Some employees at Metro Transit are demanding widespread changes in the way the agency serves minority communities in the Twin Cities.

Spurred by the death of George Floyd and its aftermath, about 200 past and present employees of the Metropolitan Council, which operates Metro Transit, signed the June 26 letter outlining the changes they seek.

They question how decisions are made at the regional planning body, especially those affecting people of color, and call for changes in the way public transportation is policed.

Metro Transit riders and operators “are disproportionately impacted by the trauma of George Floyd’s death,” according to the letter, which notes that a quarter of the system’s passengers and half its bus drivers are Black.

The site of Floyd’s death at the hands of Minneapolis police, 38th Street and Chicago Avenue, and the subsequent unrest occurred along two of Metro Transit’s busiest bus routes in south Minneapolis, prompting the employees to write that “our riders are leading the uprising and demand change.”

The letter was addressed to Met Council Chair Charlie Zelle, Regional Administrator Meredith Vadis and Metro Transit General Manager Wes Kooistra.

Met Council leaders declined to publicly comment on the letter Monday, saying they preferred to confer with the employees first.

“This was a very thoughtful letter that raises important issues and questions, it deserves an equally thoughtful response,” spokesman John Schadl said in an e-mail.

Several changes were suggested for the Metro Transit Police Department, which is under review by the council. Details about the departmental review have not been publicly disclosed.

Employees called for “appropriate resources for public safety,” including the deployment of transit ambassadors to help with fare enforcement, “an activity that doesn’t require force.”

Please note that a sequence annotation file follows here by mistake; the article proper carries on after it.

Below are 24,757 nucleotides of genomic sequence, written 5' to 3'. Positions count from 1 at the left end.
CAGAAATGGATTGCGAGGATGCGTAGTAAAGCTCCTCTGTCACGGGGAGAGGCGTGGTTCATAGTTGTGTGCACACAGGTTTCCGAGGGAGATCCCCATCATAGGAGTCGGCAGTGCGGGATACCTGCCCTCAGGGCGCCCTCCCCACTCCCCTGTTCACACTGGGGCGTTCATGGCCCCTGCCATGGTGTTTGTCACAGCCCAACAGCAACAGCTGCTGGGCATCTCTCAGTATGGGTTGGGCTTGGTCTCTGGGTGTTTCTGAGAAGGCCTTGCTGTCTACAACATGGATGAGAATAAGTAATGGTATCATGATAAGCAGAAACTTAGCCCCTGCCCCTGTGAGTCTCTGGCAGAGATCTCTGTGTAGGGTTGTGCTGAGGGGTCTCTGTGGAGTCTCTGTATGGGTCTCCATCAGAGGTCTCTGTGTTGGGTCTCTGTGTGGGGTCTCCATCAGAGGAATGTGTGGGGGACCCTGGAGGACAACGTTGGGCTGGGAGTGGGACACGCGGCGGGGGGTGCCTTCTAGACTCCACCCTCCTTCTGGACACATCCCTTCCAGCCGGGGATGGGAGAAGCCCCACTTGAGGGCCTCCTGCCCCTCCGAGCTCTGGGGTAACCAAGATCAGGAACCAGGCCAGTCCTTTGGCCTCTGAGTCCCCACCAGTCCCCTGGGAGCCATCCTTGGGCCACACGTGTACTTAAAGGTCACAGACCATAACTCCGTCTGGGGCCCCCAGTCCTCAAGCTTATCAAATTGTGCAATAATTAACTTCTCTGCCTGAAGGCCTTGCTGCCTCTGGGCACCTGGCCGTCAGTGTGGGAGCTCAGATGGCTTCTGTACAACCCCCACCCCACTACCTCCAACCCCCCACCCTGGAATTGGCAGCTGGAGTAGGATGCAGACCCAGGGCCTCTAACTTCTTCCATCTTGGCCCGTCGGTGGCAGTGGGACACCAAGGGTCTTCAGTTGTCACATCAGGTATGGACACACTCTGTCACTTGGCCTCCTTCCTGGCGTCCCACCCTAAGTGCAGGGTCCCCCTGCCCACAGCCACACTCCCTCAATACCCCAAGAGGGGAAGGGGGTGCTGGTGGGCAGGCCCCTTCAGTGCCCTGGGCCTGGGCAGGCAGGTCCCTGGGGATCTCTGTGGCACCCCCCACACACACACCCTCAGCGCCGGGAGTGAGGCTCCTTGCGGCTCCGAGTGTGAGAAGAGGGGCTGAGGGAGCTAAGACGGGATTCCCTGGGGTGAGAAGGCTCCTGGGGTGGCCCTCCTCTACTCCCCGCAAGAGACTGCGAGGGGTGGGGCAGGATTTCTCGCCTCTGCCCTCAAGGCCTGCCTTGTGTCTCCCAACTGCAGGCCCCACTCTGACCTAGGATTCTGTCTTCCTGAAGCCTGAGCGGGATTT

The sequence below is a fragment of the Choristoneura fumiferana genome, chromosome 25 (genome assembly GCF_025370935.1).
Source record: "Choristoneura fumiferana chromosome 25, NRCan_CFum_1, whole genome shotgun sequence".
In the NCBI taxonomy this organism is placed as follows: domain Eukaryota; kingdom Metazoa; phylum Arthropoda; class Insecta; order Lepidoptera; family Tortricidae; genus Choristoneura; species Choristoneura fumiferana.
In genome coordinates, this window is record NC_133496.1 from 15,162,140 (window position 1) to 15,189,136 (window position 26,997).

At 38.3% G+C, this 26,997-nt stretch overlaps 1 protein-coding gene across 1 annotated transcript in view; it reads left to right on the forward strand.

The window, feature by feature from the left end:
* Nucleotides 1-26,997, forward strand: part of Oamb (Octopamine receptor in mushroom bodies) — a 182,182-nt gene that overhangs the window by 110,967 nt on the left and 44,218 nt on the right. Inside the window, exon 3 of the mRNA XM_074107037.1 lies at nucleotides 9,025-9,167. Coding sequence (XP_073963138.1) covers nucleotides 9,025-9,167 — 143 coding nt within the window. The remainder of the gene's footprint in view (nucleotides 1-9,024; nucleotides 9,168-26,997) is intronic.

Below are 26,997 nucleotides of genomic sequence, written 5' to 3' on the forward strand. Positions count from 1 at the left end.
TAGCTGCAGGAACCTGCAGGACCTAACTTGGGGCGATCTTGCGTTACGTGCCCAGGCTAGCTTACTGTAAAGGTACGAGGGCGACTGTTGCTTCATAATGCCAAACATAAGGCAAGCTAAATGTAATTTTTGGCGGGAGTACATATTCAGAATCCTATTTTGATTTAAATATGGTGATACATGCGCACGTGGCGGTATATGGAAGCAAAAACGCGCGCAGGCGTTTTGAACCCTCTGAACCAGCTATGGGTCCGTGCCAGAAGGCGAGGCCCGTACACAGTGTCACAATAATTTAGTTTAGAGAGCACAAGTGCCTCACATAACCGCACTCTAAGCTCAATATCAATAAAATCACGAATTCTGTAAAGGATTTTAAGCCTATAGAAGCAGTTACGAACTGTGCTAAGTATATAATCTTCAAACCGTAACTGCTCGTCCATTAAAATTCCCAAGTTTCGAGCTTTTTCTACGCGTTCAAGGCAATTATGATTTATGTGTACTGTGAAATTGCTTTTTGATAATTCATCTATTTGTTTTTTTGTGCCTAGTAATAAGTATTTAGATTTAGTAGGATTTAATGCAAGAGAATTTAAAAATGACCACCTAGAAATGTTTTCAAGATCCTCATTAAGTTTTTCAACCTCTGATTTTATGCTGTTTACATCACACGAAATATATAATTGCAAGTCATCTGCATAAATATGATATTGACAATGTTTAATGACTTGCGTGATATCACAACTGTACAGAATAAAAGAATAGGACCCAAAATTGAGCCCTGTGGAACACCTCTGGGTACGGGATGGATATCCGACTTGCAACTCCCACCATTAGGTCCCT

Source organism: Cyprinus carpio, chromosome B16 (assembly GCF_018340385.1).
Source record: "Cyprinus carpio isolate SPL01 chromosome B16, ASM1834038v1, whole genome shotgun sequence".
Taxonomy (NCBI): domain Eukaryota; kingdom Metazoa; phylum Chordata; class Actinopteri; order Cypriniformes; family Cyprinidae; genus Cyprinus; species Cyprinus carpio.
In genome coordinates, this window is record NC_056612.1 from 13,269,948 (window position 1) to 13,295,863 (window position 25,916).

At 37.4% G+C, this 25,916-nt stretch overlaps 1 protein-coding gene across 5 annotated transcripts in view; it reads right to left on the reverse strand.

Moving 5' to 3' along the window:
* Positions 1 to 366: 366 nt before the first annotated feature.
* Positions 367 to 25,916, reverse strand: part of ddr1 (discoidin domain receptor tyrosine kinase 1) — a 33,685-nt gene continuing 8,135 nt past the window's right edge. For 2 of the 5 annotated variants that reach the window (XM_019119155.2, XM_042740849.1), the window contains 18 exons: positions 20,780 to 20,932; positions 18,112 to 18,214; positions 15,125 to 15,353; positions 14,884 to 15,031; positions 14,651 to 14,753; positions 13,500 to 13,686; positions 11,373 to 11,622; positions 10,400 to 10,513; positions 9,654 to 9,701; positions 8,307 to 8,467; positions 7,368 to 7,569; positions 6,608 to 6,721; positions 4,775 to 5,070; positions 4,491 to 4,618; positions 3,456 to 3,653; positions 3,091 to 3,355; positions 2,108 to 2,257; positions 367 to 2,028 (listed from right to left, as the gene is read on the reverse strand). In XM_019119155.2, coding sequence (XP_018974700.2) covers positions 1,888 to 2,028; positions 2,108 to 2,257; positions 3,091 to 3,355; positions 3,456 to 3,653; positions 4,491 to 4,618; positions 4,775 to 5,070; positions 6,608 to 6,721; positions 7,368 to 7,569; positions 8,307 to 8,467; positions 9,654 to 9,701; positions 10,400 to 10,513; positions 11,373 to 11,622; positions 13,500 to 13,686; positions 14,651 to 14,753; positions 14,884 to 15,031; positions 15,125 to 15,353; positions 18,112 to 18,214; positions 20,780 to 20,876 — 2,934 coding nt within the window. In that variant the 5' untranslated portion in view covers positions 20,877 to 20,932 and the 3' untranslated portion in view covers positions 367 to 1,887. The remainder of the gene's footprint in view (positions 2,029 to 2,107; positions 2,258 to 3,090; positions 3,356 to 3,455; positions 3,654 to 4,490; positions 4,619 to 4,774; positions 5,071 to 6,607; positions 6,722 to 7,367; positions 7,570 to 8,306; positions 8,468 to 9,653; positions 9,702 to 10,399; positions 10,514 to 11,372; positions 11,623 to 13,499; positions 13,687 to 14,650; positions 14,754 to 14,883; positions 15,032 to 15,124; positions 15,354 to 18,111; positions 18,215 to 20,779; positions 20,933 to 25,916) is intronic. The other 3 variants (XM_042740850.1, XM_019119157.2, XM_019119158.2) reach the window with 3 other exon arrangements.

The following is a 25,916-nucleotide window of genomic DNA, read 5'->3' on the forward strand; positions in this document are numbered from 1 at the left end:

The idea of putting unarmed ambassadors on buses and trains failed to gain traction this year at the Legislature, which was increasingly focused on the COVID-19 pandemic.

Those who signed the letter favor diverting resources from the Metro Transit police budget to community-based programs that provide emergency medical and social work services to transit passengers experiencing homelessness or mental health crises.

The letter calls for the Met Council to be better prepared for future demonstrations, including developing a plan to continue operations during periods of unrest. During the recent Floyd protests, Metro Transit shut down service for about a week, leaving many regular customers stranded.

The letter notes the Met Council also should revise contracts that permit its vehicles to transport law enforcement officers, military personnel or protesters who have been arrested — similar to pacts struck in cities such as Seattle, Boston and Philadelphia.

The writers call for more transparency regarding Metro Transit police activity, including a public reporting mechanism that would document the use of force, response times to calls and complaints and investigations involving officers.

The letter also questions the way feedback from staffers and the community is handled by Met Council leaders “who then have exclusive authority to decide which ideas they are comfortable pursuing.” Internal reviews and “introspection” have resulted in “no meaningful or longstanding results,” the letter states.